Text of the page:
Twin Peaks Entropy

Next week there will be a post on tuning pianos using a method based on entropy. In preparation for that, we consider here how the entropy of a probability distribution function with twin peaks changes with the separation between the peaks.

Classical Entropy

Entropy was introduced in classical thermodynamics about 150 years ago and, somewhat later, statistical mechanics provided insight into the nature of this quantity. Further insight came with the use of entropy in communication theory. This allowed entropy to be understood as missing information.

Suppose a variable {x} is described by the probability distribution function {p(x)}. For example, it might be {p(x) = N(x,\mu,\sigma)}, a normal distribution with mean {\mu} and variance {\sigma^2} We can think of {\sigma} as a measure of our uncertainty, or lack of information. If {\sigma} is very small, the value is almost certainly close to {\mu}. If {\sigma} is large, there is less information about the value of {x}: for a given probability level, it occupies a larger interval.

However, {\sigma} is not a good measure of missing information. Suppose the distribution is a combination of two normal distributions:

\displaystyle p(x) = {\textstyle{\frac{1}{2}}}[ N(x,\mu_1,\sigma_0) + N(x,\mu_2,\sigma_0) ]


Now suppose {\sigma_0} is small, so that the distribution has two sharp peaks. Then {x} is probably close to either {\mu_1} or {\mu_2}. However, the variance {\sigma^2} becomes large, increasing as {{\textstyle{\frac{1}{2}}}\Delta\mu^2} where {\Delta\mu= \mu_1-\mu_2}, even though the information content (that {x} is close to {\mu_1} or to {\mu_2}) is essentially the same.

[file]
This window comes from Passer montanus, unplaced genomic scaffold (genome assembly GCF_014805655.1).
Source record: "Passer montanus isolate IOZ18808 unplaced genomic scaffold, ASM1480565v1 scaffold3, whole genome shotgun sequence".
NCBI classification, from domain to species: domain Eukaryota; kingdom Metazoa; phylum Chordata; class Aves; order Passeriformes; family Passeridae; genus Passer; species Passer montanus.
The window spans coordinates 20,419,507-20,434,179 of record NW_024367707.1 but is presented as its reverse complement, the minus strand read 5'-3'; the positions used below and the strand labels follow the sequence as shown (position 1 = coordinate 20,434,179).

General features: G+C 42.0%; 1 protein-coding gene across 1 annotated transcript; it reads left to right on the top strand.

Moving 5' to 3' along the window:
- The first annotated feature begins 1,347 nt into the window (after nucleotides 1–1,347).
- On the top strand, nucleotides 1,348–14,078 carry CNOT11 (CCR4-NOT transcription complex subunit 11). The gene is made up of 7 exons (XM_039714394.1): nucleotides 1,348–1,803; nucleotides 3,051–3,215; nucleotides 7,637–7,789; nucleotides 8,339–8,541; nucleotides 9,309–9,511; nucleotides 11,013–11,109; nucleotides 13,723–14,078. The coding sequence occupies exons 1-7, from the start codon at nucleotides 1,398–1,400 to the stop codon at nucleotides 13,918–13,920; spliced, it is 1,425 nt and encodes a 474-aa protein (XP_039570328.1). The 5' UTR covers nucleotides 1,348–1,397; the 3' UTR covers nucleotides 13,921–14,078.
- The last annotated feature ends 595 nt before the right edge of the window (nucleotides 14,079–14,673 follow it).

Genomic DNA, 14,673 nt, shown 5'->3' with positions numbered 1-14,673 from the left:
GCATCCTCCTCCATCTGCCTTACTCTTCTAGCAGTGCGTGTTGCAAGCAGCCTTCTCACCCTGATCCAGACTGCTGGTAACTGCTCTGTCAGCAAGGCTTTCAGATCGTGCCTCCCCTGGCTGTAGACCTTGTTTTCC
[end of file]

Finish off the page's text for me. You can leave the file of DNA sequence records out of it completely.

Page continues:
Differential Entropy

We need a better measure of the missing information. It is provided by the differential entropy (also called the continuous entropy)

\displaystyle S = - \int p(x) \log p(x)\, dx .

For the normal distribution, we can evaluate the integral, with the result that

\displaystyle S(\sigma) = \log\sqrt{2\pi e \sigma^2} \approx \log\sigma + 1.42

So we see that {S(\sigma)\rightarrow -\infty} as {\sigma\rightarrow0} and {S(\sigma)\rightarrow +\infty} as {\sigma\rightarrow\infty}.

Let us consider the average of twin peaks, one centered at the origin, the other at {\mu}, each with unit variance:

\displaystyle p(x) = {\textstyle{\frac{1}{2}}}[ N(x,0,1) + N(x,\mu,1) ]

When the peaks coincide, {\mu=0} and the entropy is {S = S_0 = 1.42}. When they are well separated, so that the peaks do not interact, we find that {S \approx S_0 + \log 2 \approx 2.12}. In general, the integral can be evaluated numerically. The result is shown here.


Entropy as a function of separation between the peaks.

In conclusion, we see that a single Gaussian peak has lower entropy than two separated peaks. As the separation grows, the entropy tends to a limit whereas the variance grows without bound.

Next week’s article will apply these entropy ideas to the practical problem of piano tuning!


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